Older Mothers-to-Be: Be Aware of and Plan for Increased Health Risks
Browse articles:
Auto Beauty Business Culture Dieting DIY Events Fashion Finance Food Freelancing Gardening Health Hobbies Home Internet Jobs Law Local Media Men's Health Mobile Nutrition Parenting Pets Pregnancy Products Psychology Real Estate Relationships Science Seniors Sports Technology Travel Wellness Women's Health
Browse companies:
Automotive Crafts & Gifts Department Stores Electronics Fashion Food & Drink Health & Beauty Home & Garden Online Services Sports & Outdoors Subscription Boxes Toys, Kids & Baby Travel & Events

Older Mothers-to-Be: Be Aware of and Plan for Increased Health Risks

As with other things, having children later in life means accepting trade-offs.

If you are in your thirties and having your first baby, you are one of thousands of women each year who have planned motherhood at a later age. Reasons for delaying childbirth vary from woman to woman. Education, economics, career advancement, and other reasons have been weighed against concerns regarding fertility and problems in pregnancy.

As with other things, having children later in life means accepting trade-offs. Age does affect fertility and may slightly increase the chances of the pregnant woman developing certain medical problems; but good health ad good prenatal care can reduce most of these risks.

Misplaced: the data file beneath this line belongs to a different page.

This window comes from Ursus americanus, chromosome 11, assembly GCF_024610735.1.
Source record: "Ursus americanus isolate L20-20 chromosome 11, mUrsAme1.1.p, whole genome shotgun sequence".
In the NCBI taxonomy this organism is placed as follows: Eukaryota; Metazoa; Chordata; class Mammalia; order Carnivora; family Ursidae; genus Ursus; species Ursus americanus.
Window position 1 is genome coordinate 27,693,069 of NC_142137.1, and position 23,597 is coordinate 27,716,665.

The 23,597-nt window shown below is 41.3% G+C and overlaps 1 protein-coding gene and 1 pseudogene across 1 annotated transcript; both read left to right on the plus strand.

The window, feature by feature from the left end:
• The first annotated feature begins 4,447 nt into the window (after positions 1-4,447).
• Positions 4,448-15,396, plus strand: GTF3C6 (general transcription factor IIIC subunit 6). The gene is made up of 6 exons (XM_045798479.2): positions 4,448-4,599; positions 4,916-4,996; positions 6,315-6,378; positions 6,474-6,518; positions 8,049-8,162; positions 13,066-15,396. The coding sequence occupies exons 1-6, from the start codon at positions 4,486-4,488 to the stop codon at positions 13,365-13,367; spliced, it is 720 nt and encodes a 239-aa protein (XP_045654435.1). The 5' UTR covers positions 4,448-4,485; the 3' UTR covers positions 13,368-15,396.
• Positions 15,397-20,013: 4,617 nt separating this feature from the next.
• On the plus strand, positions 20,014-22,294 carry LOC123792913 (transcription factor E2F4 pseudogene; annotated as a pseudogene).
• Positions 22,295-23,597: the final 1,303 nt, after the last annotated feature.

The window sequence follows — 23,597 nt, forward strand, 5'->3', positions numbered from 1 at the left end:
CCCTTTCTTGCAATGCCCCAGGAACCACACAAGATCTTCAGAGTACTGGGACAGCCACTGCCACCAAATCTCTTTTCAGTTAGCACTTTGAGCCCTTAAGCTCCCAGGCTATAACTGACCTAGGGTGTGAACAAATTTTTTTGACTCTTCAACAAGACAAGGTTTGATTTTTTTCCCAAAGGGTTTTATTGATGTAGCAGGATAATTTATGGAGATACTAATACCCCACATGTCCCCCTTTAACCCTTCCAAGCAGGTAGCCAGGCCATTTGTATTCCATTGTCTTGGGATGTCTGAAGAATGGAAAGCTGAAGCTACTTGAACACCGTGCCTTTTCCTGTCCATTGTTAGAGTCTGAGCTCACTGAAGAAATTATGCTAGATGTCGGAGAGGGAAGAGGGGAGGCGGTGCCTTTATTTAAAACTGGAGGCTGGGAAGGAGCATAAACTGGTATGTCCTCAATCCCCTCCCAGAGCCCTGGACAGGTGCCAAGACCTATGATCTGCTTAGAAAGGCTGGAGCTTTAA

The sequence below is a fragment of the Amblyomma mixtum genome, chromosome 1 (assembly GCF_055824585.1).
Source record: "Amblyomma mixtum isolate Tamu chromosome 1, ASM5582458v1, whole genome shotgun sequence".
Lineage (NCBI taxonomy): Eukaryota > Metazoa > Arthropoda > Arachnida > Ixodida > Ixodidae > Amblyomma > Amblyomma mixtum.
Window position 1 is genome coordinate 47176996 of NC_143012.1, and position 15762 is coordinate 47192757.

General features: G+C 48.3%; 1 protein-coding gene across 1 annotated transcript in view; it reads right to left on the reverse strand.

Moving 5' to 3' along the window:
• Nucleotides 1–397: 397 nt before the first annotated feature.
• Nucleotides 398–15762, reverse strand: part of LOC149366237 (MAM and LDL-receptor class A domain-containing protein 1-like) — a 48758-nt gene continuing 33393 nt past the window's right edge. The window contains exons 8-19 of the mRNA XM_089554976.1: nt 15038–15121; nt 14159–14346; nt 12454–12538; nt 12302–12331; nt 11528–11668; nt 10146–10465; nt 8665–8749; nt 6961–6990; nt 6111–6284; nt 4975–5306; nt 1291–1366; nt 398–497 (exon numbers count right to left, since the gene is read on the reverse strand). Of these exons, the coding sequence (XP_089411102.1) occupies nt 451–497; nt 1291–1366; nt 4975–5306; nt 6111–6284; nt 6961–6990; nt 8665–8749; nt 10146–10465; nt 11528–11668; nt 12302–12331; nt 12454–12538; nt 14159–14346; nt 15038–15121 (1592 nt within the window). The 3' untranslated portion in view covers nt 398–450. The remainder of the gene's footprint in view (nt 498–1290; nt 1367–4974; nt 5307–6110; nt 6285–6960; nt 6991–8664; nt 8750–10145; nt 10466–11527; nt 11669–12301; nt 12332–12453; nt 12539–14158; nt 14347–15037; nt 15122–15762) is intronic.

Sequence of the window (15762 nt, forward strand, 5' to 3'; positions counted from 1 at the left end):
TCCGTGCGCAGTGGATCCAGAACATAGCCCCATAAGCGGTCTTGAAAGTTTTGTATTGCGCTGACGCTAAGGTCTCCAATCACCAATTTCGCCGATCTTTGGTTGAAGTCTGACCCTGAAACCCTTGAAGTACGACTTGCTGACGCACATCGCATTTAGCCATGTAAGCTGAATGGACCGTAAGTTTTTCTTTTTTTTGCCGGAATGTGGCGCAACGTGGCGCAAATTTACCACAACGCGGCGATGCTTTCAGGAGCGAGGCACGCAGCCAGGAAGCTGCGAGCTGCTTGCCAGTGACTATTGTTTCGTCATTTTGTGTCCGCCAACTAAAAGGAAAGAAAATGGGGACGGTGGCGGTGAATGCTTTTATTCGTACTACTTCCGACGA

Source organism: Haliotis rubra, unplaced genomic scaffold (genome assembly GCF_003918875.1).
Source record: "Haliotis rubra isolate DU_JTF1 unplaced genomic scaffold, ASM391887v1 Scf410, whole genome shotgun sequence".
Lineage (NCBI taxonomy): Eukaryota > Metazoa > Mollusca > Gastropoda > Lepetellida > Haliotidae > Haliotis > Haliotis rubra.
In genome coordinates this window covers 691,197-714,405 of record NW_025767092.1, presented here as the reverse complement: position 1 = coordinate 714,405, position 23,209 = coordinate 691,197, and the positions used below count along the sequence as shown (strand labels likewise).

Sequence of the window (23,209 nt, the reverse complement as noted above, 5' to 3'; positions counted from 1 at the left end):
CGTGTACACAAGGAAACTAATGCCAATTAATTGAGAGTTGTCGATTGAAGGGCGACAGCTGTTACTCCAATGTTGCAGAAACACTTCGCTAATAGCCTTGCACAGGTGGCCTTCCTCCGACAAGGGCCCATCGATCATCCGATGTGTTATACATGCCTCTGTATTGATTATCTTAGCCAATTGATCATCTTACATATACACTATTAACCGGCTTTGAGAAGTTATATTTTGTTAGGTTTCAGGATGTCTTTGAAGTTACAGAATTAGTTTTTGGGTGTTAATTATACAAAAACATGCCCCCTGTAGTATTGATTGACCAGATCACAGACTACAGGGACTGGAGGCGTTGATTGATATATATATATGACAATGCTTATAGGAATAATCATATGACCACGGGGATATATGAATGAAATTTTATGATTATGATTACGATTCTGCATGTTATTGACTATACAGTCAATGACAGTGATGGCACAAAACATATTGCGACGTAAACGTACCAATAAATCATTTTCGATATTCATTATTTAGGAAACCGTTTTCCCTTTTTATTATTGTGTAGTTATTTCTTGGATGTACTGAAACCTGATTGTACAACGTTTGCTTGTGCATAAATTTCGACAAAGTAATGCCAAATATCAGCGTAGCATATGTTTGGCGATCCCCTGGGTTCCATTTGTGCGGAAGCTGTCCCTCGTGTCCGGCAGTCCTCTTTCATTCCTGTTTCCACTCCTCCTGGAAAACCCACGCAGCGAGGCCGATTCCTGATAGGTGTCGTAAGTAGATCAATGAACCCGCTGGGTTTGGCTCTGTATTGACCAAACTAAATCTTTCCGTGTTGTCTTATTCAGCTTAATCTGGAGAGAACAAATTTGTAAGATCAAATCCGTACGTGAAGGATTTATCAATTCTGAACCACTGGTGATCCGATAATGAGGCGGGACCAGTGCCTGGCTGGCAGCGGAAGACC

A major concern for women over thirty is their ability to become pregnant. Biologically, a woman’s peak reproductive years are her twenties, with a decline in fertility as she grows older. Some fertility problems are naturally a result of the aging process; others are linked to pelvic infections and other diseases.

However, the decline in fertility is not as drastic as some have suggested. Couples who waited to have a child and now experience infertility problems have access to tests and procedures that may offer some solutions.

Of major concern to older mothers, whether it is their first child or not, is that the risks of some birth defects increase with age. For instance, the incidence of Down’s syndrome rises from about one baby in one thousand at age twenty nine to about one baby in one hundred at age forty. Because of this increased possibility of birth defects, it is recommended that women around age thirty-five or older have a test, called amniocentesis, that may determine some—but will not discover all – genetic problems during pregnancy. This procedure is carried out around the sixteenth week of pregnancy and involves a slight risk of cramping, bleeding, or miscarriage.

Older mothers appear to have a slightly higher chance of experiencing certain medical problems such as high blood pressure, diabetes, premature labor, and miscarriage. The increased risks of these problems are small, but the older pregnant woman generally has her pregnancy monitored more closely.

It is important to remember that many of these risks can be reduced if a woman is in good health before and during pregnancy and gets good prenatal care. The choices we make will always have an effect on the future of our own lives and our offspring; so we have to be ready for any consequence in whatever form. So, if you decide to delay having children, pay attention to your health and discuss plans with your doctor; then enjoy your long-awaited pregnancy and baby.

Need an answer?
Get insightful answers from community-recommended
in Pregnancy Health on Knoji.
Would you recommend this author as an expert in Pregnancy Health?
You have 0 recommendations remaining to grant today.
Comments (0)